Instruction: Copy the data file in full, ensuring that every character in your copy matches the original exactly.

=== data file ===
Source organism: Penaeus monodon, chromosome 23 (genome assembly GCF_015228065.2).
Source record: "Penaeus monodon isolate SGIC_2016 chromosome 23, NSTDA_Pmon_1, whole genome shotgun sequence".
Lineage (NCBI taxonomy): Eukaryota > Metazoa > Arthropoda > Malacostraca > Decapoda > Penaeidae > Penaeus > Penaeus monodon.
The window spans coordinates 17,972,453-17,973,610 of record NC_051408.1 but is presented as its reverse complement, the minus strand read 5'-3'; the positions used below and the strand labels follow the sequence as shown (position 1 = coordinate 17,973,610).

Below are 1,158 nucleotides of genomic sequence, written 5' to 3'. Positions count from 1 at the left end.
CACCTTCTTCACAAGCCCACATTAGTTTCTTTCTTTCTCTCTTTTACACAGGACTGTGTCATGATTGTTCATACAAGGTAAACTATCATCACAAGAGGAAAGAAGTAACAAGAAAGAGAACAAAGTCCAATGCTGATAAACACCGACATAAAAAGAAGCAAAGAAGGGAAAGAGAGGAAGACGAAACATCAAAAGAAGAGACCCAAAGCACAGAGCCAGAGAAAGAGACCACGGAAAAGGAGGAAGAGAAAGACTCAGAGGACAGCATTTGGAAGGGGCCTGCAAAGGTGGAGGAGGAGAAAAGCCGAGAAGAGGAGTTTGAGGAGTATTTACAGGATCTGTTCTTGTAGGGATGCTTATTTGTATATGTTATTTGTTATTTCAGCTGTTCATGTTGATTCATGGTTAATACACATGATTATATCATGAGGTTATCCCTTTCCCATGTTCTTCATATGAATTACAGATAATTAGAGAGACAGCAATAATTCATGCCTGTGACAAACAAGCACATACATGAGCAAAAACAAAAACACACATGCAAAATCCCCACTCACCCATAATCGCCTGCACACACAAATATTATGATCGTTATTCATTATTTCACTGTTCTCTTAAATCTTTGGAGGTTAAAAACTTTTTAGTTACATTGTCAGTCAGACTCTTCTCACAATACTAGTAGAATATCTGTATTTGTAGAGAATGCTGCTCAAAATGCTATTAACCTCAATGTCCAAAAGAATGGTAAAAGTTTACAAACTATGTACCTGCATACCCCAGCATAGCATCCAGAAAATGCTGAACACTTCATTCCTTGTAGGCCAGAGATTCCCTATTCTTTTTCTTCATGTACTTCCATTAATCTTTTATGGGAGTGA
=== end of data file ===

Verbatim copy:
Source organism: Penaeus monodon, chromosome 23 (genome assembly GCF_015228065.2).
Source record: "Penaeus monodon isolate SGIC_2016 chromosome 23, NSTDA_Pmon_1, whole genome shotgun sequence".
Lineage (NCBI taxonomy): Eukaryota > Metazoa > Arthropoda > Malacostraca > Decapoda > Penaeidae > Penaeus > Penaeus monodon.
The window spans coordinates 17,972,453-17,973,610 of record NC_051408.1 but is presented as its reverse complement, the minus strand read 5'-3'; the positions used below and the strand labels follow the sequence as shown (position 1 = coordinate 17,973,610).

Below are 1,158 nucleotides of genomic sequence, written 5' to 3'. Positions count from 1 at the left end.
CACCTTCTTCACAAGCCCACATTAGTTTCTTTCTTTCTCTCTTTTACACAGGACTGTGTCATGATTGTTCATACAAGGTAAACTATCATCACAAGAGGAAAGAAGTAACAAGAAAGAGAACAAAGTCCAATGCTGATAAACACCGACATAAAAAGAAGCAAAGAAGGGAAAGAGAGGAAGACGAAACATCAAAAGAAGAGACCCAAAGCACAGAGCCAGAGAAAGAGACCACGGAAAAGGAGGAAGAGAAAGACTCAGAGGACAGCATTTGGAAGGGGCCTGCAAAGGTGGAGGAGGAGAAAAGCCGAGAAGAGGAGTTTGAGGAGTATTTACAGGATCTGTTCTTGTAGGGATGCTTATTTGTATATGTTATTTGTTATTTCAGCTGTTCATGTTGATTCATGGTTAATACACATGATTATATCATGAGGTTATCCCTTTCCCATGTTCTTCATATGAATTACAGATAATTAGAGAGACAGCAATAATTCATGCCTGTGACAAACAAGCACATACATGAGCAAAAACAAAAACACACATGCAAAATCCCCACTCACCCATAATCGCCTGCACACACAAATATTATGATCGTTATTCATTATTTCACTGTTCTCTTAAATCTTTGGAGGTTAAAAACTTTTTAGTTACATTGTCAGTCAGACTCTTCTCACAATACTAGTAGAATATCTGTATTTGTAGAGAATGCTGCTCAAAATGCTATTAACCTCAATGTCCAAAAGAATGGTAAAAGTTTACAAACTATGTACCTGCATACCCCAGCATAGCATCCAGAAAATGCTGAACACTTCATTCCTTGTAGGCCAGAGATTCCCTATTCTTTTTCTTCATGTACTTCCATTAATCTTTTATGGGAGTGA